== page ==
Early Briefing: Executive Compensation

It's Monday, the day when the newspaper focuses on local business.

*Our annual executive compensation issue looks at who got what in an economic downturn. Although most financial firms saw their stocks wither, the industry's top executives continue to be among the best paid in the region. And while financial services companies were largely rolling back executive fringe benefits in 2007, that doesn't mean they were insignificant.

See who got the most in their fields, median salary, bonus and option awards, and which companies on our list were the top and bottom performers. We also have lists of top 100 executives by salary and the top 100 by total compensation.

*The National Venture Capital Association reported this month that disclosed second-quarter venture capital investment slid 15 percent from the same period of 2007, to $234 million.

Funding fluctuates from year to year, but this was only the latest piece of bad news that has venture capitalists and start-ups concerned about a pernicious chain reaction: The overall financial downturn is making it nearly impossible for venture-backed firms to go public and difficult for them to be bought at prices they consider fair. That is forcing venture capitalists to pony up more cash to keep the companies in their portfolio afloat. And as a result, they have less money to back even newer companies with new ideas.

But companies still got funding. Check out some that did.

*The Urban Alliance, a group of Washington area businesses that helps prepare about 150 D.C. public high school students each year for the professional world, held a commencement ceremony Thursday morning at George Washington University. The group has 80 area companies, including Bernstein Cos., Atlantic Media, CapitalSource, Clark Construction and XM Satellite Radio.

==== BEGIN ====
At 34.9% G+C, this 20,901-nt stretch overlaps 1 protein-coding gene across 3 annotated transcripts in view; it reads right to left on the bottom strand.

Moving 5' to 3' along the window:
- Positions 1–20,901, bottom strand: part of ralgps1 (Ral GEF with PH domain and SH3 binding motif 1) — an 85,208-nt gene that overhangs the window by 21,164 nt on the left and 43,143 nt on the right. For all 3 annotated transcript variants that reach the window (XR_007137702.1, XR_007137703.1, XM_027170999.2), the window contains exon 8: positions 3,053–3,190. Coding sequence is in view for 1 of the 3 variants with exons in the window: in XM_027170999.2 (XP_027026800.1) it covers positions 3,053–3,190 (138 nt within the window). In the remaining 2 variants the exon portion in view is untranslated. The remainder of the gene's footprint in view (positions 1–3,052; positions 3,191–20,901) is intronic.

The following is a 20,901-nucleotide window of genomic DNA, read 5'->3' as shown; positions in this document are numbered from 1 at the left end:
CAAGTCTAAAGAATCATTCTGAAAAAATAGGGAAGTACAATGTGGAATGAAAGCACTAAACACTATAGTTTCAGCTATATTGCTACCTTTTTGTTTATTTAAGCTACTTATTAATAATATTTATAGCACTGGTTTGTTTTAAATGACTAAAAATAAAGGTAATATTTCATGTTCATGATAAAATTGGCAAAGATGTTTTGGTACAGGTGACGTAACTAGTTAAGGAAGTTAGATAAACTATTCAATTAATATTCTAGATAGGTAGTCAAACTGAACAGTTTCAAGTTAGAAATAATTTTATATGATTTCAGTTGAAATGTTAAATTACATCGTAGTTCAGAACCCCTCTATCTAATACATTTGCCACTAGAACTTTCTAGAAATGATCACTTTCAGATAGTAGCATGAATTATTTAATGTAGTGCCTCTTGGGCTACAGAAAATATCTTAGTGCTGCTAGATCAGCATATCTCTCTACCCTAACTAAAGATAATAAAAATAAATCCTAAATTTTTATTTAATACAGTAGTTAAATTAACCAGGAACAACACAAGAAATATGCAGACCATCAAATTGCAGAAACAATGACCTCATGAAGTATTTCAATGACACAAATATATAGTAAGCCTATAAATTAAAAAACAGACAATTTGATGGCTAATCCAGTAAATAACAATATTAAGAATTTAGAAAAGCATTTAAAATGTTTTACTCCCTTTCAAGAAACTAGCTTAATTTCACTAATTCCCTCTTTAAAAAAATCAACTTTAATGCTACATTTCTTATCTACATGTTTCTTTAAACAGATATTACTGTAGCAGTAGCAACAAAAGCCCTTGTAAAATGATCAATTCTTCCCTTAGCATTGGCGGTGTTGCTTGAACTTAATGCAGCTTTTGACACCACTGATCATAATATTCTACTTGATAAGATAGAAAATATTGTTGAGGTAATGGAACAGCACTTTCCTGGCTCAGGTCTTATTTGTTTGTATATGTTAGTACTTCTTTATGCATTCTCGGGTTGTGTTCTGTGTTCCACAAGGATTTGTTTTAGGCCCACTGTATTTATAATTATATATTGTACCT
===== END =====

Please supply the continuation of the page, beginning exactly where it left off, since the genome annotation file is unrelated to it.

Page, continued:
*Dulles International Airport is trying to speed things up for the single, experienced traveler who knows her way around a security checkpoint. The airport has introduced "Dulles Diamond," a two-lane security checkpoint next to Baggage Claim 7 for passengers who travel at least twice a month, have their shoes off, their liquids and gels properly packaged and their laptops out of the case.

*Habitat for Humanity International and the Calvert Foundation have launched a program that allows individuals to earn a return while investing in affordable housing. Anyone with $100 can buy a Community Investment Note backed by the Calvert Foundation. The foundation passes the money on to Habitat for Humanity at about a 3.5 percent interest rate. Habitat distributes the money to its affiliates at about the same rate. Initially, the program will be geared toward the U.S. market.

By Terri Rupar  |  July 28, 2008; 5:00 AM ET  | Category:  Morning Brief
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